Lay down, loop, cut and master the art of electronic music production
Inside a heritage hideaway in the midst of Sydney’s most notorious nightlife spot is Australia’s premier Ableton-certified training centre. If you don’t know, Ableton is the production software used by many electronic music artists. Trying to list all those that do would be futile, however, one that we can and will name is local wunderkind Flume.
Harley Streten is one of the listed instructors at the school (when he isn’t touring, of course) – as well as a few other names that EDM fans will recognise: Michael Di Francesco (Touch Sensitive/Van She), George Nicholas (Cliques/Seekae) and Frank Xavier (the Finger Price).
Co-founder Adam Maggs is a working DJ-producer, a member of Sydney act Stick Figures (Future Classic), and – though he prefers not to name-drop – he has taught some of Australia’s most successful producers. Time Out met with Maggs to find out what it takes to transform a wannabe into a music mixing pro.
“I’ve been using music software since the early 90s,” says Maggs, “Ableton Live was the first one that didn’t behave like editing software; it acts like an instrument. You can produce music in a very live way.”
Onsite there is a studio classroom that comfortably seats eight students; courses range from a three-hour introduction to a 46-week course for budding producers (see below for course details). So why would you pay to learn something that you can pick up via YouTube?
“Rather than recycle knowledge, or just communicate knowledge, we’re trying to foster a local sound,” says Maggs. “A lot of people learn online... we try to establish a proper mentoring system and artist development. It starts by first understanding the technology – the concepts and constructs. The next stage is being able to identify what’s going on, how those things work, then – when you get an idea – you can work out how to make it happen.”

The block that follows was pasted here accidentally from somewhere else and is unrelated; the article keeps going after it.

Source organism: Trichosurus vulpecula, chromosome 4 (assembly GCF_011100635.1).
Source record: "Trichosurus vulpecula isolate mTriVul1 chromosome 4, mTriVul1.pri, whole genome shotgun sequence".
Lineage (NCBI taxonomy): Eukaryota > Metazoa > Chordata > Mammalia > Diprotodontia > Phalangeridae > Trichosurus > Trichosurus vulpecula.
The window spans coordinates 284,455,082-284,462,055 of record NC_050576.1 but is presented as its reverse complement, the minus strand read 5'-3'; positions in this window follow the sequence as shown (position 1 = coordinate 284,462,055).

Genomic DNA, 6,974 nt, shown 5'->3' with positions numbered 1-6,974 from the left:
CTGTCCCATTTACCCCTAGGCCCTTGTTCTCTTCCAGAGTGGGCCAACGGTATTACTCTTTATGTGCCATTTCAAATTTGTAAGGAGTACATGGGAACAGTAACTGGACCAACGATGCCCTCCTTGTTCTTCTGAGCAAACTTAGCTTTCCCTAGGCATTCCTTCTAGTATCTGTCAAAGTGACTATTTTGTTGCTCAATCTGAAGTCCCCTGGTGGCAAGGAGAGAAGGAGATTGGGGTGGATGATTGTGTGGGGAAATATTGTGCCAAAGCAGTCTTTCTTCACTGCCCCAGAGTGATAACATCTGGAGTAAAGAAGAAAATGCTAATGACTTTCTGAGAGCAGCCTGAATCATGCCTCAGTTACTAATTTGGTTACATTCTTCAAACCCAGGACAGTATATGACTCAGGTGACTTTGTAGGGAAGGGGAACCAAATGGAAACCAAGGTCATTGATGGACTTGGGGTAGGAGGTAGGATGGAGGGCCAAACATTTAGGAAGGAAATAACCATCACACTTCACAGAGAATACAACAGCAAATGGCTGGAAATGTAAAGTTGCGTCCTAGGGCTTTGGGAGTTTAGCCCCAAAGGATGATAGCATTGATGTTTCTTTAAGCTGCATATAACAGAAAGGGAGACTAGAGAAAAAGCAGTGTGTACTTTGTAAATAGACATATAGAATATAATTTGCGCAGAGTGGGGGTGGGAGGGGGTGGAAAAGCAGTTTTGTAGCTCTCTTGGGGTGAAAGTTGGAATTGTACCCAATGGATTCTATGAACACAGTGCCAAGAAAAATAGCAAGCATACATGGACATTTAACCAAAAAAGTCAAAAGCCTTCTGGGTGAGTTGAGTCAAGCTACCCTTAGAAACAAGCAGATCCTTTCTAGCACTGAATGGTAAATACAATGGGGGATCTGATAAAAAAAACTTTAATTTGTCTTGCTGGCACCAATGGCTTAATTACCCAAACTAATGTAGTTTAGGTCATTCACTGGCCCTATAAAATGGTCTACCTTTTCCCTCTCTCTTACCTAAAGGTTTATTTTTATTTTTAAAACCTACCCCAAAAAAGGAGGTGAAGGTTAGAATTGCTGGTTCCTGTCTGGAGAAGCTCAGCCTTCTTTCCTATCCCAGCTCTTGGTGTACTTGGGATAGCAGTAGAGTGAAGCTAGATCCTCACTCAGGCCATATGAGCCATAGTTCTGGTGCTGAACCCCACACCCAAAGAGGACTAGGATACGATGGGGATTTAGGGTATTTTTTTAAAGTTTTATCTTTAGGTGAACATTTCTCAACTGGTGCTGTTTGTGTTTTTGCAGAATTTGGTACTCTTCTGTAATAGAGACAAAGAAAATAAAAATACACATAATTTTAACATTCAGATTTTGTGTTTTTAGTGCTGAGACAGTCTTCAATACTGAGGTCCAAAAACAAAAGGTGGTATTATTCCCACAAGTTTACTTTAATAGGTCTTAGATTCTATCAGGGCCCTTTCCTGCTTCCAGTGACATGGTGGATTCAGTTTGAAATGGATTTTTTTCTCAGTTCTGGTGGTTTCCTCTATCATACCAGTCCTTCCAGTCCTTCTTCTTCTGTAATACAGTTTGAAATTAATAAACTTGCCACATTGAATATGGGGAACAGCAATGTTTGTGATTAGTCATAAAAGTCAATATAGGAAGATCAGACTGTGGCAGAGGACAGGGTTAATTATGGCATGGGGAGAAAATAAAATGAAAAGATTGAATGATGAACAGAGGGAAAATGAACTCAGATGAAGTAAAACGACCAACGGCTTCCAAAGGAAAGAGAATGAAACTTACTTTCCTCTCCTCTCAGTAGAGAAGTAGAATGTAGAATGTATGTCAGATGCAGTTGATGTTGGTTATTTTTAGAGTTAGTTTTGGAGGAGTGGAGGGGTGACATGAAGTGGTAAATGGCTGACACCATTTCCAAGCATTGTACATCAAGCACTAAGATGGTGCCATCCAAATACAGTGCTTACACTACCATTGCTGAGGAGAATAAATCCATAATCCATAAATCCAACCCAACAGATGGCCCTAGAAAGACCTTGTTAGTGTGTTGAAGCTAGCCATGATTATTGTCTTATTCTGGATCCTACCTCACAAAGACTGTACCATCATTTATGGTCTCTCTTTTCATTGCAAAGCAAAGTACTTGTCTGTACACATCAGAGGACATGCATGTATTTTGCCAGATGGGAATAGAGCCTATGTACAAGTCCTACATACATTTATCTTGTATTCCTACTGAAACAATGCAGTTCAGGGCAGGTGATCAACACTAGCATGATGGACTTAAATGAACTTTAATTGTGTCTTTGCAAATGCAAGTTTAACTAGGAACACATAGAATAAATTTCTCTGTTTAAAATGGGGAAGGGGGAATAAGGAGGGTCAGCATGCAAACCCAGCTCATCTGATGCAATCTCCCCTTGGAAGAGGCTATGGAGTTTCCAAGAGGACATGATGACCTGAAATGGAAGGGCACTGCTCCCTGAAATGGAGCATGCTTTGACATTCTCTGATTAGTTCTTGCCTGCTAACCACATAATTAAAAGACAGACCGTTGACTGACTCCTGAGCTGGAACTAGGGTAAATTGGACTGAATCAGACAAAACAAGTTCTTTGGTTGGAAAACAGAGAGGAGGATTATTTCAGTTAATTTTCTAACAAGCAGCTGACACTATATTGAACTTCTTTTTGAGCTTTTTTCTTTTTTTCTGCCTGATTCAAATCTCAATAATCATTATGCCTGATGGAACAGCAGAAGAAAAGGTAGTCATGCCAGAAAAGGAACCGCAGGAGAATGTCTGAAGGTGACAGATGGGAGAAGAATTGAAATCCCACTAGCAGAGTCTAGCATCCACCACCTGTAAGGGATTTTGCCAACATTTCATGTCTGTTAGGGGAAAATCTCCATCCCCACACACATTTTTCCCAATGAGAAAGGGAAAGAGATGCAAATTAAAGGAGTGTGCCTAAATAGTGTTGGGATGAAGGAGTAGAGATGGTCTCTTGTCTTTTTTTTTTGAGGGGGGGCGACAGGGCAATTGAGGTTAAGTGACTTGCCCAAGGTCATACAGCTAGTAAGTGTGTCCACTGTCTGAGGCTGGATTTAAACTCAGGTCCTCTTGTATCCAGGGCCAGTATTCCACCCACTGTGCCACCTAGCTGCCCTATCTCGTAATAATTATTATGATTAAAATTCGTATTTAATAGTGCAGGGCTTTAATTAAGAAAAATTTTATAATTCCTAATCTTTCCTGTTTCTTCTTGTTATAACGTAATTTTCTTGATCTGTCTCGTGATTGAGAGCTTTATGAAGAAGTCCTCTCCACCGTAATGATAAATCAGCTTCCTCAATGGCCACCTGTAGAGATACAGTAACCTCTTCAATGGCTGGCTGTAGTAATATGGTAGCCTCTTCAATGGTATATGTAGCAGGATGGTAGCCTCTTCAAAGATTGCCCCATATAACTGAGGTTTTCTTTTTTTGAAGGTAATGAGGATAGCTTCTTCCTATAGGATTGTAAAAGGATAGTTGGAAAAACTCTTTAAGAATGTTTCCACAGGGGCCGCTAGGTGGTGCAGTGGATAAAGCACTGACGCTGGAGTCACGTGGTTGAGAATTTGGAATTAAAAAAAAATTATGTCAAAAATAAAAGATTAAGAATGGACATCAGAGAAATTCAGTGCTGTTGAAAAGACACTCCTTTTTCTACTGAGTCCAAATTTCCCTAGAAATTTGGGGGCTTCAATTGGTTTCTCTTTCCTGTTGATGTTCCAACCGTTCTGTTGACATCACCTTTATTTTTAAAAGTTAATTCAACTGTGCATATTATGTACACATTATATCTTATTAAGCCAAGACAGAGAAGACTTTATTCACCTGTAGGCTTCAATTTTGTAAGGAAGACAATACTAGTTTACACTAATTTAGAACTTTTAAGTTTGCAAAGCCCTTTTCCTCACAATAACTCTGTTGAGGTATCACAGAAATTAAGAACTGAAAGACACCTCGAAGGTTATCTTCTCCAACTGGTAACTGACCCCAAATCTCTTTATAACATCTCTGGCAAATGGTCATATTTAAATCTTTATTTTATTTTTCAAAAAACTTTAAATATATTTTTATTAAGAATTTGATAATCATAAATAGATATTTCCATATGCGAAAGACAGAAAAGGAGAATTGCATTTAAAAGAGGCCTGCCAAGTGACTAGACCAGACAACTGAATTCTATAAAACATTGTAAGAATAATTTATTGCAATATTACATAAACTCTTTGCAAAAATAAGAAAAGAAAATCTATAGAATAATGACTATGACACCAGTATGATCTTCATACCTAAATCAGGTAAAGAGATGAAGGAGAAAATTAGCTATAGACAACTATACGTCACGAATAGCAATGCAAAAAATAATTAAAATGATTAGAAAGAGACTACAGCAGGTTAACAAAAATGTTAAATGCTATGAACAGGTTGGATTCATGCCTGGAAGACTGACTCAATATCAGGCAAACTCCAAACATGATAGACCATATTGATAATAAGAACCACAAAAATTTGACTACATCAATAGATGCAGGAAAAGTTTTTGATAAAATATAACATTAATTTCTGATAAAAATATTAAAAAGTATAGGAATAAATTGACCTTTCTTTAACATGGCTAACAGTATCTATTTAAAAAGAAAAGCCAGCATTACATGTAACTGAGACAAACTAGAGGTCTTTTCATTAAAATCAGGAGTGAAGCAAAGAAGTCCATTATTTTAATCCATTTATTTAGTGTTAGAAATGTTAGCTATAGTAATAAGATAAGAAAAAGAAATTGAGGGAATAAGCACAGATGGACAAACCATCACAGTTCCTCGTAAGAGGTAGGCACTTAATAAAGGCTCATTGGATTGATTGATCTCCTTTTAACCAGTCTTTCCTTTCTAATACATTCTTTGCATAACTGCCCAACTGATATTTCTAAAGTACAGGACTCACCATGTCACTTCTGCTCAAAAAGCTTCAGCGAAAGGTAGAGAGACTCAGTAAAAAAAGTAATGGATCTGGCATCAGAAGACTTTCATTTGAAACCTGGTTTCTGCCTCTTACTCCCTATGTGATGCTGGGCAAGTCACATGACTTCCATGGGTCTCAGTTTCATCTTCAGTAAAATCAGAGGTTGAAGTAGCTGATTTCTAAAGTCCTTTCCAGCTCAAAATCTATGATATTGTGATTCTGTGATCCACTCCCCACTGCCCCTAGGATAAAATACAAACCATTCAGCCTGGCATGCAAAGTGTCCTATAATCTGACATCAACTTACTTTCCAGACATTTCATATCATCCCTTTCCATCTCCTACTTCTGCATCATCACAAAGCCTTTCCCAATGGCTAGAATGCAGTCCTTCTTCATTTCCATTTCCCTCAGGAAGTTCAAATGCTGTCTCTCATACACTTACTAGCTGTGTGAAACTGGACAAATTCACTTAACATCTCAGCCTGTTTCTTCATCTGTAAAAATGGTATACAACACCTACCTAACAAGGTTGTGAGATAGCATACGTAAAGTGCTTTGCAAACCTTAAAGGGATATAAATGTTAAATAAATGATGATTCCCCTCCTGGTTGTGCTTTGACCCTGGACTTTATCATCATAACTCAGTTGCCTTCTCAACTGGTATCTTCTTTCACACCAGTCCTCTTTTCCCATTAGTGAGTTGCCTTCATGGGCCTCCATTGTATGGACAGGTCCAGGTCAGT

All of the school’s instructors are industry professionals, from DJs to sound engineers, and the courses on offer range from absolute beginner to professional. One of the most popular is Create and Destroy. “It’s month-on, month-off for four months,” explains Maggs. “We put a lot of emphasis on the making of music. I’ve taught in places where people turn up week-on-week and they’re not doing anything between class times. Here, they go away to work on projects.”
“We make it so that you can be an absolute beginner or you could have released five albums... In three hours we can get you from never having seen the program to being able to put a track together, in a live jamming sense, and get hands-on with controllers and understand the program – almost entirely.”
Aside from music production, Liveschool runs INPUT – a regular event that gives budding producers an insight into the industry, from careers to tips and tricks.
159 Brougham St
|Opening hours:||Mon-Fri, 10am-5.30pm; Sat 10am-5.30pm|
|Transport:||Nearby stations: Kings Cross|